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Courtesy of Tulsa Public Schools

Background: Superintendent Deborah Gist of Tulsa Public Schools is making a case for why budget reduction, school closures and consolidations make sense towards achieving equity, access, and sustainability. 

Published 12/16/2019 | Reading Time 2 min 39 sec 

By Nehemiah D. Frank, founder, director, and executive editor

Like many Black Americans, I’m always skeptical when superintendents and school boards come shuttering and consolidating schools in Black neighborhoods. Nothing fires me up more than sitting in a school board meeting while watching people in our community plead with the district and school leaders not to close our neighborhood schools. 

Black Americans, like the indigenous people of this land, have often been the victims of forced displacement. 

But until I did some research, I didn’t realize the effects school size has on resources available to students. After looking at the numbers, I now understand why school consolidation–and even closing some TPS schools–is actually the right idea towards equity, access, and sustainability in the district. Really, the plan is probably our city’s best shot at practicing equity and closing academic gaps between racial groups.

Now before you start casting stones or accusing me of being a part of some larger conspiracy scheme to discontinue public schools and flood Tulsa’s educational market with charters, I’ll show you the numbers, too. Consider the size of district-run middle and high schools are in the nearby suburbs.

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The average student population at each of our nearby suburban high schools is 3,424 students. None of these suburban high schools is working with less than $21 million.

Now, consider what our Tulsa Public Schools high schools are working with.  

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The average student population at each of our TPS high schools is 934 students, a difference of 2,490 high school student-populations in the nearby suburban schools — not including alternative high school students. 

What makes this funding situation even more bizarre is that TPS has higher per-student funding than suburban schools. Tulsa Public Schools’ per-pupil expenditure is $9,303.62, while the average per-pupil expenditure at area suburban schools is $7,685.98. 

So, how are Jenks, Union, Owasso, and Broken Arrow able to do more with less? They have fewer school buildings, but bigger school buildings with larger enrollment for every single school.

Bigger school buildings with higher enrollment don’t mean larger classroom sizes. Owasso High Schools’ average class size is 21 students to 1 instructor, while TPS is proposing to increase its class size to 24, when we know TPS students need smaller class sizes. 

Jenks, Union, Broken Arrow, and Owasso have a collective student population of 13,697 students and only four high schools, while Tulsa has fewer students–8,410–in twice as many high schools.

That gives each suburban school a much larger pool of resources on which to draw for those programs and extracurriculars. 


Courtesy of Tulsa Public Schools

I once blindly thought that TPS was just too big, but I now realize that the biggest problem our school district faces — besides a stingy state congress that won’t fund education — is we have too many school buildings. Until now, I never realized how significant the pooling of pupil dollars benefited a single school and its students, teachers, and staff.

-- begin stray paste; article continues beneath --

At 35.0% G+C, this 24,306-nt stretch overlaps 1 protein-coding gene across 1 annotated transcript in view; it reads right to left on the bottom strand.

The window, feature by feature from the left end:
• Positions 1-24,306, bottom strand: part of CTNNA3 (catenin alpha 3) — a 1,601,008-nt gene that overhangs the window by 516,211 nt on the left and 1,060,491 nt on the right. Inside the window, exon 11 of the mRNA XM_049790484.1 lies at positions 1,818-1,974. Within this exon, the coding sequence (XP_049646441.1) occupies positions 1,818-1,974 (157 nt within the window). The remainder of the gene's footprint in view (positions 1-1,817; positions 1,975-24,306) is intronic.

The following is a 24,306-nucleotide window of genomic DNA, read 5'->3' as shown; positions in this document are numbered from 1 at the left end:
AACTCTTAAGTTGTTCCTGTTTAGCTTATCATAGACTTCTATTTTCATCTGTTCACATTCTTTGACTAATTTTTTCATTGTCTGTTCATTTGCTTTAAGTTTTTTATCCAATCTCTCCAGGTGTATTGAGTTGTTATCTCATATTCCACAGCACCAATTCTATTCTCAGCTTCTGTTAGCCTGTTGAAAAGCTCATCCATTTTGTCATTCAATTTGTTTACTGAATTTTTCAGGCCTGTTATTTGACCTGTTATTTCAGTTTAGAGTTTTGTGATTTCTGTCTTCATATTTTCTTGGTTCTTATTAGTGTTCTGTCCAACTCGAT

Closing and consolidating schools is understandably hard on students, families and communities. Schools are woven into our lives. Walking home from John Burroughs Elementary in the ’80s with my mother after a day of kindergarten is one of the fondest memories I will forever cherish. 

Luckily, my childhood school is not on the chopping block. However, if it were, I’d probably say close it, if it meant Tulsa could provide a better pathway to educational equity for all of its students, especially the Black and Brown ones. 

So, what does consolidating and closing more TPS schools buy for our community and kids? 

It means more equity: smaller classrooms, more instructional support at each bigger school to help students get on grade level, mental health professionals who can help students address ACEs, better-funded extracurricular activities in academics and athletics, more educational field trips, more support for closing academic gaps, more support to help raise ACT or SAT scores, and more community empowerment centered that larger school. 

More equity is worth it for our kids. 

To learn more about TPS’s budget redesign, click here.

Nehemiah Frank

Nehemiah D. Frank is the founder, executive editor, and director of The Black Wall Street Times, a digital news media company that believes access is the new civil right. He graduated with a general studies degree from Harold Washington College in Chicago, IL, and a political science degree from Oklahoma State University in Stillwater, Oklahoma, and was a member and chapter president of the Phi Theta Kappa Honors Society. Today, he is a blogger for Education Post, based in Chicago, IL, and a board member for the Tulsa World, Tulsa Press Club, and Tulsa’s Table. He is also a public school educator at a local community-led charter school and is a member of Superintendent Joy Hofmeister’s Education Task Force for Equity and Inclusion. In 2017, Frank became a Terence Crutcher Foundation honoree, a recipient of the 2017 METCares Foundation Community Impact Award, a 2018 Black Educators Fellow and gave a TED Talk at the University of Tulsa. 

Nehemiah D. Frank is the founder and editor-in-chief of The Black Wall Street Times and a descendant of two families that survived the 1921 Tulsa Race Massacre. Although his publication’s store and newsroom...